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Australia is the only place in the world that marsupials can live in (marsupials are animals that keep their babies in pouches; e.g., kangaroos and koalas). It is also the home of monotremes: the platypus and the echidna, the only two monotremes in existence. Along the north east coast is the Great Barrier Reef. It is the largest coral reef on earth--1,400 miles (2,300 km) long! It is almost the size of Texas and is visible from space.
Sydney: Part I: the Opera House:
Staying put on the Opera House took a lot more effort than climbing the steps to it. The wind was so strong up there that my sweatshirt kept bulging out. I was surprised that we all didn't all go flying into the ocean.
Part II: the Aquarium:
After a bit of poking around in shops (Joss got a little stuffed wombat), we went to the Sydney Aquarium. We walked along, looking at fish, crocodiles, fish, sharks, fish, seals, fish, penguins, fish, crabs and more fish. Joss and I had fun moving a camera around with a joystick trying to find a frog. Then we went through the underwater tunnels, which is a walkway with a half dome of glass overhead. It is fun because the giant stingrays, sharks and fish can swim next to you and over you, and it feels like you are underwater. Then we went to the touch-the-fish section, Joss getting his fingers burned by the salt water. None of us were successful in touching one. We left the aquarium, enjoying ice cream. Joss was in distress because he had lost his wombat.
Western Plains Zoo:
The Western Plains Zoo is different from any other zoo because the animals are not in cages. Instead, they are in pits were the edges are very steep, and the animals cannot get out (sometimes there are also electric wires). The zoo is divided into sections: the African Savannah, Africa, Eurasia, North America, Australia, and South America. We saw Black Rhinoceros, Barbary sheep, Camels, Scimitar Oryx, Ostriches, Giraffe, Grants Zebra, White Rhinoceros, Eland, Cheetahs, African Elephants, Persian Onager, Banteng, Sambar deer, Water Buffalo, Asiatic lions, Nilagai, Wapiti, Fallow deer, Siamang monkeys, Indian Antelope, Bison, Chital deer, Przewalski horses (the last species of wild horses), Dingo, Red-Necked Wallaby, Koalas, Kangaroos, Wallaroos, Maned Wolf and Galapagos tortoises.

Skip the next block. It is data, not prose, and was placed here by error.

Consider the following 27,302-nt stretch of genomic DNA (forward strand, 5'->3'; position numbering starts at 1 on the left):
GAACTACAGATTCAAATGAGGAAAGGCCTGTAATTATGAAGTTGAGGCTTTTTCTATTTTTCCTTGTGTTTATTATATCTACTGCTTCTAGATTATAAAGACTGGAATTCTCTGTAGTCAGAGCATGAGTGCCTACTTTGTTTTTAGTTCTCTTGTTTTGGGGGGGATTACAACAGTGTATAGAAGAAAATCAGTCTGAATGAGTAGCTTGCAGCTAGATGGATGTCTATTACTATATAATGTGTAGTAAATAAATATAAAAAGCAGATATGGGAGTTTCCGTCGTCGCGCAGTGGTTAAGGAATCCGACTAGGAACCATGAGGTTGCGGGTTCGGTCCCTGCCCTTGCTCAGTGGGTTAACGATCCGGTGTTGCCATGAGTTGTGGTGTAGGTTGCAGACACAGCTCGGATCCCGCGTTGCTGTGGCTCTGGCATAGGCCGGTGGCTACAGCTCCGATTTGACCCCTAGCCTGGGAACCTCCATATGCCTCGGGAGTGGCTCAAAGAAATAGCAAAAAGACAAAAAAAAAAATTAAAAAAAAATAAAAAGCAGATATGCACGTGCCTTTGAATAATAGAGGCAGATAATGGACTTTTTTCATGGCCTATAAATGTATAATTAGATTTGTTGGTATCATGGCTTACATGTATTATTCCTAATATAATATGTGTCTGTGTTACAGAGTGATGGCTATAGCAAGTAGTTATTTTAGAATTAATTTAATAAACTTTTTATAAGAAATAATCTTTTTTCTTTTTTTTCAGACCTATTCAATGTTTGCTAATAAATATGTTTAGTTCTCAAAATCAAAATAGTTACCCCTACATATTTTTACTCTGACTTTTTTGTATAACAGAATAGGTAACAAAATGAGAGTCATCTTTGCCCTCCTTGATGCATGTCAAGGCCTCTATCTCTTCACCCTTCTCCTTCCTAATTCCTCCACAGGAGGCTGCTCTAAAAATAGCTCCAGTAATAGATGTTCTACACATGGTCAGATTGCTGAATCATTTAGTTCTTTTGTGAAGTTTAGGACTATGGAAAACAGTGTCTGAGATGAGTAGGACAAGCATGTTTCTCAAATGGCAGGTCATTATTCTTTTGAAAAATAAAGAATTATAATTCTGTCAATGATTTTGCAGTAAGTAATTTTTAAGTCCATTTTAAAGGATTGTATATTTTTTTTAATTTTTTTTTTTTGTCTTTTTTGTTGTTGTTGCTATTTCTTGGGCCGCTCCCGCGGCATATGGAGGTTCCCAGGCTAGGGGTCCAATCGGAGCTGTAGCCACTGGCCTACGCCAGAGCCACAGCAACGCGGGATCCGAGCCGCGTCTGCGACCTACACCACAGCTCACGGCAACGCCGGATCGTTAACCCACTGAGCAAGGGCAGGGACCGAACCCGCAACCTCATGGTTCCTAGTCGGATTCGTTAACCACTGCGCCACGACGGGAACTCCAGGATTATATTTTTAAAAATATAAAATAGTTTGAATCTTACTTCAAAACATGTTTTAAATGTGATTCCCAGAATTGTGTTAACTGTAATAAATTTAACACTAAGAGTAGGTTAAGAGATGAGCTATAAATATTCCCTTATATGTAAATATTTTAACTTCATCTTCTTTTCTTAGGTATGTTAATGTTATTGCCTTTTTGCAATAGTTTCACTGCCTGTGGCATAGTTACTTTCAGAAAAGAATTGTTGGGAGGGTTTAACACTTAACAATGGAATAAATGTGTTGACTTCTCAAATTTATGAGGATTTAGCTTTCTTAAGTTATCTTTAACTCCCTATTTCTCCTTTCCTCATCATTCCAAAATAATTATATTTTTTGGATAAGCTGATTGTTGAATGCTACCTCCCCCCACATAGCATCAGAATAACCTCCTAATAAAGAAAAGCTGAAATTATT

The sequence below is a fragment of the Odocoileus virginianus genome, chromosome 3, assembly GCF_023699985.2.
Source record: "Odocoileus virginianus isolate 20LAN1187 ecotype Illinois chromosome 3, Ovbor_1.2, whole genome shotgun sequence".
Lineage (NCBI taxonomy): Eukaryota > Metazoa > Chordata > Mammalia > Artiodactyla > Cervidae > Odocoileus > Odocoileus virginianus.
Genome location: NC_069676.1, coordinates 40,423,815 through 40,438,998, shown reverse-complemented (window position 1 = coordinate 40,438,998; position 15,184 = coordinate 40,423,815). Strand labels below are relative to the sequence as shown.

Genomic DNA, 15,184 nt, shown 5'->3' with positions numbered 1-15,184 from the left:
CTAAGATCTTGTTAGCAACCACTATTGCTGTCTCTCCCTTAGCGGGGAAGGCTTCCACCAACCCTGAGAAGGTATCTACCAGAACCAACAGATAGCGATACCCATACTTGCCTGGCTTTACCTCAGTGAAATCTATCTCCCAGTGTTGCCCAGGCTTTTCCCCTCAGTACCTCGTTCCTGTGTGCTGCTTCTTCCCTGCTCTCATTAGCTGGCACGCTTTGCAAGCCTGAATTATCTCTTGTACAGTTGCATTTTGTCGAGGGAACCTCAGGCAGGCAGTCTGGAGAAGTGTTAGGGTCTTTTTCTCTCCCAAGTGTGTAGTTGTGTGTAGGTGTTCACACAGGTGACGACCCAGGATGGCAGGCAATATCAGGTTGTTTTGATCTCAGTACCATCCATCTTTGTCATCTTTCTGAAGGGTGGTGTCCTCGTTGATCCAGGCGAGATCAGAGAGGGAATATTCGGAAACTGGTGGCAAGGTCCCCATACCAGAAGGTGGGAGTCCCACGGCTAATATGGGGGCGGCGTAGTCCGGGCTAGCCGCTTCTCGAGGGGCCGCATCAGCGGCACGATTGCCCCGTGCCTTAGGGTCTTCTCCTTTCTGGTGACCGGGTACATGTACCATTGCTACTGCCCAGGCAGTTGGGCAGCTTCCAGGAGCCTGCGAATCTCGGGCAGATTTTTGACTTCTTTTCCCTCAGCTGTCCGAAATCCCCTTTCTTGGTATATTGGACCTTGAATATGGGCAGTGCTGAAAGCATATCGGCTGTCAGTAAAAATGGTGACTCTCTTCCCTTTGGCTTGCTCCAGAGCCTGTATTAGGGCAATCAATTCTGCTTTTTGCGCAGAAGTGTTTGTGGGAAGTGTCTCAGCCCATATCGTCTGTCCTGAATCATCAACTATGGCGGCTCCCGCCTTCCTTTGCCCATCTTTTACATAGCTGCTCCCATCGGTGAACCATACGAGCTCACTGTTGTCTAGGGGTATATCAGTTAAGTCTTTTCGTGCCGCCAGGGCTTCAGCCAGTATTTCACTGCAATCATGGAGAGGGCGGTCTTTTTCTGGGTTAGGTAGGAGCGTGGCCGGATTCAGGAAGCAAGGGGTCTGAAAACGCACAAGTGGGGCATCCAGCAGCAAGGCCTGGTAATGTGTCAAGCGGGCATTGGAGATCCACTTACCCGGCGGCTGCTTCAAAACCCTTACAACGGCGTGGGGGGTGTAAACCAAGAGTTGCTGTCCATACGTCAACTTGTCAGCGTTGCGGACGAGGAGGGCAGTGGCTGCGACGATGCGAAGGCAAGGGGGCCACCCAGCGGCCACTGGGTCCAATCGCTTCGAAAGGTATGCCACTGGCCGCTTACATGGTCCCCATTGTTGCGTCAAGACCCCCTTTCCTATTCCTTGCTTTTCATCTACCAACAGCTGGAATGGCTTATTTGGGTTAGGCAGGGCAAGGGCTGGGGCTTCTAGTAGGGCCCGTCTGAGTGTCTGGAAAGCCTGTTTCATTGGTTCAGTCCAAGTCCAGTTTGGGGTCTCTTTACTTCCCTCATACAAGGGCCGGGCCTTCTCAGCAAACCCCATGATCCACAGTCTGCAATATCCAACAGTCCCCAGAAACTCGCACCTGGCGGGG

There are a few problems with our motor home. Let me name them:
So we decided to trade our motor home for a minivan.
The first half of whale watching (Humpback whales) was getting on a boat and sitting, watching the water intently. Nothing happened, because, according to Mom, we weren't in deep enough water. After lunch, we went out on deck to get a better view. Somebody shouted. We all ran over (not just us, but everyone on the deck), hoping to catch a glimpse of a whale. We did. Mom pointed out a flipper waving back and forth in the distance. After a while it disappeared, so we went back in. Then the captain said that there were whales right on the side of the boat. We hurried out again, and then we saw a tail wiggling and a flipper flopping. Suddenly a head popped up. We were even able to see their underside!
Gem Country: Part I: Thunder Egg Hunting:
Thunder Eggs are similar to geodes (geodes are rocks that when you smash them with a hammer, there are crystals inside; geodes are hollow, thunder eggs aren't). Our weapons were picks and shovels; our mission: rescue the thunder egg hostages. Thunk, whap, smash, crunch, oops, whap, whap, plop, yay. Those were pretty much the sounds we were making, except for 'Water, need water…' We came back with a half bucket load of what we thought were thunder eggs. We took them in to be cut. Half of what we found were thunder eggs, the other half just potato shaped rocks. We each got to have on get cut open, and I chose the first one I found.
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